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First POST: Paranoid Liberalism

BY Micah L. Sifry | Tuesday, January 21 2014

Paranoid LIberalism

  • Princeton historian Sean Wilentz has penned a lengthy attack on Edward Snowden, Glenn Greenwald and Julian Assange--"the leakers"--claiming to uncover "their deepest beliefs and motives" in past writings, which his witheringly sums up as "paranoid libertarianism." But a close reading suggests that it's Wilentz, the liberal, who is being paranoid about critics of the national surveillance state.

  • Henry Farrell, who is steadily emerging as one of the most thoughtful writers we have on the politics of the Networked Age, savages Wilentz in response, calling his essay "perhaps the purest exercise in even~the~liberal~New Republic~ism that the magazine has published since its change in ownership." (For you younger First POST readers, that a reference to TNR's success at getting attention by counter-intuitively endorsing Reagan's bloody contra war in Central America, or its publication--under Andrew Sullivan's editorship--of an article that argued that IQ was connected to race.) But contrarianism isn't automatically a bad thing.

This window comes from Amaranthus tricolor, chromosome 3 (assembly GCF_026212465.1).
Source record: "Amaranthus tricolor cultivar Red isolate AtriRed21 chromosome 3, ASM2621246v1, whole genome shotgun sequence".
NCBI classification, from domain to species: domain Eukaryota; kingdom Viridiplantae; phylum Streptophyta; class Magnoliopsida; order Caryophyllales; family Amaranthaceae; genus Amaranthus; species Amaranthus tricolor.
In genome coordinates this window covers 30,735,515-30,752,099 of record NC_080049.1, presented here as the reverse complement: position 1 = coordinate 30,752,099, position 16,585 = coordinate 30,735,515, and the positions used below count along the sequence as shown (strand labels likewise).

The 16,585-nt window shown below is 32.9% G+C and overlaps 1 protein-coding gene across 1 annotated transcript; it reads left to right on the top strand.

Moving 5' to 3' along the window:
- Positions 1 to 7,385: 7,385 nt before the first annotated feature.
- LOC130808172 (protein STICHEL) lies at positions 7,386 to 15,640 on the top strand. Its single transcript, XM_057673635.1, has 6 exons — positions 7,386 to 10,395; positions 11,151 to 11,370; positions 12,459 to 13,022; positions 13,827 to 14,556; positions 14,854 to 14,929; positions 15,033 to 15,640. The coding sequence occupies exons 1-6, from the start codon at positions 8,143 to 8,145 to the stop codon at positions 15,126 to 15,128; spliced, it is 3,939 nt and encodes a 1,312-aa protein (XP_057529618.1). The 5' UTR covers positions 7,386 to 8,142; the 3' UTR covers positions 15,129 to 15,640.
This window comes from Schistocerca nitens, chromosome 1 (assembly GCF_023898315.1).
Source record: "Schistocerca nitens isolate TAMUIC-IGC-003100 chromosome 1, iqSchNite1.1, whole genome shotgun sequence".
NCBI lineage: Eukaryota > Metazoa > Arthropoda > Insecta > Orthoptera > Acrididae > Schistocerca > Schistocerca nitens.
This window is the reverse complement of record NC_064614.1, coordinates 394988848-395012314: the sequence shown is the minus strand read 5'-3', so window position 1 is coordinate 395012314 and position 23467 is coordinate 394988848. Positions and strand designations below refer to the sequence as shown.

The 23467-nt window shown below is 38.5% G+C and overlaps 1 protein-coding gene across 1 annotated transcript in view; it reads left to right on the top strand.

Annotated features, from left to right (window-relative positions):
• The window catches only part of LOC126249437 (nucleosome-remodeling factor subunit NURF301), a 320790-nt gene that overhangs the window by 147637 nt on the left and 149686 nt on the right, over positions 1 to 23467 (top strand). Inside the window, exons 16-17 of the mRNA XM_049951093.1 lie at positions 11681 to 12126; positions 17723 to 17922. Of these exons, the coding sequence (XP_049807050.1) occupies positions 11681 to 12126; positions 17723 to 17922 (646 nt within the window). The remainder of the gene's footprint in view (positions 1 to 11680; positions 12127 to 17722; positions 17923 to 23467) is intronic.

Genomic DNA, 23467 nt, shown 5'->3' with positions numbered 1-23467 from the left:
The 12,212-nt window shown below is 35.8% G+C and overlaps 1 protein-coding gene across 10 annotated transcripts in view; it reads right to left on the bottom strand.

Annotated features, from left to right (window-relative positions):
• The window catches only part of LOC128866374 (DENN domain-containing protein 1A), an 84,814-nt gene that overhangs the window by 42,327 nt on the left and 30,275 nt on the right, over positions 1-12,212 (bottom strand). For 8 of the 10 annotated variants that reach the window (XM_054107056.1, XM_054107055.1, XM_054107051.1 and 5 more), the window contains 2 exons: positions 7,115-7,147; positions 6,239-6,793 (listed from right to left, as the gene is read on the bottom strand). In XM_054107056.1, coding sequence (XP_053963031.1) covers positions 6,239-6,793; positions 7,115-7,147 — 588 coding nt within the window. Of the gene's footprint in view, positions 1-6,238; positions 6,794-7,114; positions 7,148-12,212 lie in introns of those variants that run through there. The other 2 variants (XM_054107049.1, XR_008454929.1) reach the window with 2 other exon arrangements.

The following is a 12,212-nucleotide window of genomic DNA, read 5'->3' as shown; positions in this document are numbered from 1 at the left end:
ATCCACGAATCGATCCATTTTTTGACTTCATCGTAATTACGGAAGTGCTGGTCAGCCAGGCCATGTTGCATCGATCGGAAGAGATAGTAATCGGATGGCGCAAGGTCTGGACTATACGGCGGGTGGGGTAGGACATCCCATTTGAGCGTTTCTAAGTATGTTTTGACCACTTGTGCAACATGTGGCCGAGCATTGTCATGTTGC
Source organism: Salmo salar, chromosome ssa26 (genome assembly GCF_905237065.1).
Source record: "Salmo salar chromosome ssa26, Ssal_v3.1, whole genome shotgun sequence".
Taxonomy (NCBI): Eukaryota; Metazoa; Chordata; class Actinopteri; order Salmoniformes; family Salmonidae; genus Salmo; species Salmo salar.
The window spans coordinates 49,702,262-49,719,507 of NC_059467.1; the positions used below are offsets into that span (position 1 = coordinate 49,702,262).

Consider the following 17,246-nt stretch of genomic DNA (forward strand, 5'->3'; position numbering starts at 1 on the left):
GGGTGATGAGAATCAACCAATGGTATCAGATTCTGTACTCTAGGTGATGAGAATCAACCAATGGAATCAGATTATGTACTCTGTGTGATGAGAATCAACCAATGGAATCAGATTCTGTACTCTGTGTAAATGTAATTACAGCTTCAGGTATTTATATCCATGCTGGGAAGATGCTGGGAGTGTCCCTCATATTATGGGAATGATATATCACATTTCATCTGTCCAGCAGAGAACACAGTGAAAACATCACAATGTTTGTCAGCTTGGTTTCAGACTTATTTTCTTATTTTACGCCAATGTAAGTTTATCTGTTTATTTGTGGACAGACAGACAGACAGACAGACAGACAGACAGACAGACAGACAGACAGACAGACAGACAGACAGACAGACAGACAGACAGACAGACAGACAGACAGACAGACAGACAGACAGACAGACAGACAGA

• Farrell's main point is that Wilentz--writing in a liberal magazine for liberal readers--never proves that the "leakers" (notably leaving out Chelsea Manning, not to mention other reporters like Barton Gellman) actually want to destroy the liberal state. Instead Wilentz bizarrely conflates the national security state--which the leakers certain want to diminish if not destroy--with the good, liberal service-providing state. Which, Farrell writes, is an argument "made out of straw and horseshit." Read the whole thing.

In other news around the web:

  • Facebook has become "a real-time measuring stick that allows campaigns, pundits and analysts to gauge how well campaigns organize and connect with supporters," write Matthew MacWilliams, Edward Erikson and Nicole Berns, in Politico. The academics says their Facebook data model, which looks at the growth of a candidate's fan base, how much people comment/like/share posts about a candidate, and the ratio of those two measure, produces a meaningful prediction about that candidate's chances of winning.

  • Obama 2012 campaign manager Jim Messina is now working for Charlie Crist's gubernatorial campaign in Florida, joining other Obama vets like Teddy Goff.